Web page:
The museum is currently closed.




The museum is temporarily closed to visitors as a public health precaution.
Visit GW's coronavirus website to learn about the university response.


Museum building at the corner of 21 and G Streets, NW




The George Washington University Museum and The Textile Museum is located on GW’s Foggy Bottom Campus in Washington, D.C., just blocks away from the Smithsonian’s Renwick Gallery, the White House, Kennedy Center, and the National Mall. While the museum is closed, there are many ways to visit us virtually.




701 21st Street, NW
Washington, D.C. 20052

Phone: 202-994-5200

Foggy Bottom-GWU Metro Station
(Blue, Orange, and Silver lines)


Monday: 11 a.m.–5 p.m.
Tuesday: Closed
Wednesday: 11 a.m.–7 p.m.
Thursday: 11 a.m.–7 p.m.
Friday: 11 a.m.–5 p.m.
Saturday: 10 a.m.–5 p.m.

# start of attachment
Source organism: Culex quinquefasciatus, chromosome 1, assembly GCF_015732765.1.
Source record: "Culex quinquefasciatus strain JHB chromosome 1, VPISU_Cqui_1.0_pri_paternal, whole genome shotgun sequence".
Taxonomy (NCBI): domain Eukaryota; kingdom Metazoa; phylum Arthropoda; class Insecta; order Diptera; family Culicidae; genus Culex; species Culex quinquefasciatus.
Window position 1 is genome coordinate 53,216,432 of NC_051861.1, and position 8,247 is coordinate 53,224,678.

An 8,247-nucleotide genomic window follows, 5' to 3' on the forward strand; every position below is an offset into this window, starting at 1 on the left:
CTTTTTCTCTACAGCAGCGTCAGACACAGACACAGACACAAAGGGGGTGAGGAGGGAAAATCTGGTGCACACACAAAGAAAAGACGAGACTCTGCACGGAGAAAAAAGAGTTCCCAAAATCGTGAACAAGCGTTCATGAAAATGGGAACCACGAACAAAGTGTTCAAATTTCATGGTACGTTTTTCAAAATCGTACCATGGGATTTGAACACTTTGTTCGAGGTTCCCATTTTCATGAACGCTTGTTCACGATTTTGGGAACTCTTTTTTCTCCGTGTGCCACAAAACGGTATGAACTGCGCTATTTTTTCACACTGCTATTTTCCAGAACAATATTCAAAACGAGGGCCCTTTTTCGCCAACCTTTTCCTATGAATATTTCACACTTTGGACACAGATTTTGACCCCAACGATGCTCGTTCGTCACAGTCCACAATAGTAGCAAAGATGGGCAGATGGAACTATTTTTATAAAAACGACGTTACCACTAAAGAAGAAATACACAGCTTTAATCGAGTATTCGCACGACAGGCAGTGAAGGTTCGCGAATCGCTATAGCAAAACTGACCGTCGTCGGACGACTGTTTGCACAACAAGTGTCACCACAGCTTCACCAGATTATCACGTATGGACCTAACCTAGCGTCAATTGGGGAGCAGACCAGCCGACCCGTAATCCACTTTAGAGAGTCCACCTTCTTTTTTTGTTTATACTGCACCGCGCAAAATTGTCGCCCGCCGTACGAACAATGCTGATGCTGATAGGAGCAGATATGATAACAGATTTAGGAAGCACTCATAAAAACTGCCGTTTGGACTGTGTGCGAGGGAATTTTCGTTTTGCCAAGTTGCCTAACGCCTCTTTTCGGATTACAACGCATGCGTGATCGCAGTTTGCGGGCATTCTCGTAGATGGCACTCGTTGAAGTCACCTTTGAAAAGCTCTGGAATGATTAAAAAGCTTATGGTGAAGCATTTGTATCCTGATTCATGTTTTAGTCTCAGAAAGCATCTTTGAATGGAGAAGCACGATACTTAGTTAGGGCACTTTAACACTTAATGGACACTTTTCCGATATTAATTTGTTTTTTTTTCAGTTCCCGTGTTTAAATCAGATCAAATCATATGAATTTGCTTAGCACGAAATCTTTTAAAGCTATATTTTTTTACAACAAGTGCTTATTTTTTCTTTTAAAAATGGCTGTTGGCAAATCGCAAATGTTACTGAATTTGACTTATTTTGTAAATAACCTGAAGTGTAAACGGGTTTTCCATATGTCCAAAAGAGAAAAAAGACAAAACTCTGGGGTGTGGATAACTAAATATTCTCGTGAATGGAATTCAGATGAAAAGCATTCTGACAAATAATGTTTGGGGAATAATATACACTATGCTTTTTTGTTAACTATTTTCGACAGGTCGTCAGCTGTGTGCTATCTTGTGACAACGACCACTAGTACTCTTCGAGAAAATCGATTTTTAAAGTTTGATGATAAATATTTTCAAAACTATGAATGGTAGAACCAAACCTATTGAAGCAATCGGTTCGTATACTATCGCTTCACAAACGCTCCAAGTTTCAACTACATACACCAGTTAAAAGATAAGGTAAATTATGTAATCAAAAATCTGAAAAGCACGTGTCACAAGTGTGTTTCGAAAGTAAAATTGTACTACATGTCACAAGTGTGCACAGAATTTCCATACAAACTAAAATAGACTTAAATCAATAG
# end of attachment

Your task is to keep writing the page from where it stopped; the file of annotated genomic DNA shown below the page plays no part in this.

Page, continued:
Sunday: 1–5 p.m.
Closed on university holidays




A suggested donation of $8 supports the museum’s exhibitions, collections, and educational programs. Admission is free for museum members, children, and current GW students, faculty, and staff.

Getting Here



We encourage you to use public transportation when visiting. The museum is located four blocks from the Foggy Bottom-GWU Metro Station (Blue, Orange, and Silver lines), a 15-minute walk from the Farragut North Station (Red line), and is also near many bus lines. Plan Your Metro Trip



If you are driving, there is limited, two-hour street parking on campus. The university’s closest paid parking garages are: G Street (enter via 20th and 21st St. between F and G St.), Marvin Center (on H St. between 21st and 22nd St.), and University Parking (H St. between 22nd and 23rd St.). Detailed Parking Information



Groups arriving in buses or minibuses must drop off and pick up passengers on G St. at the intersection with 21st St. Tour Buses in D.C.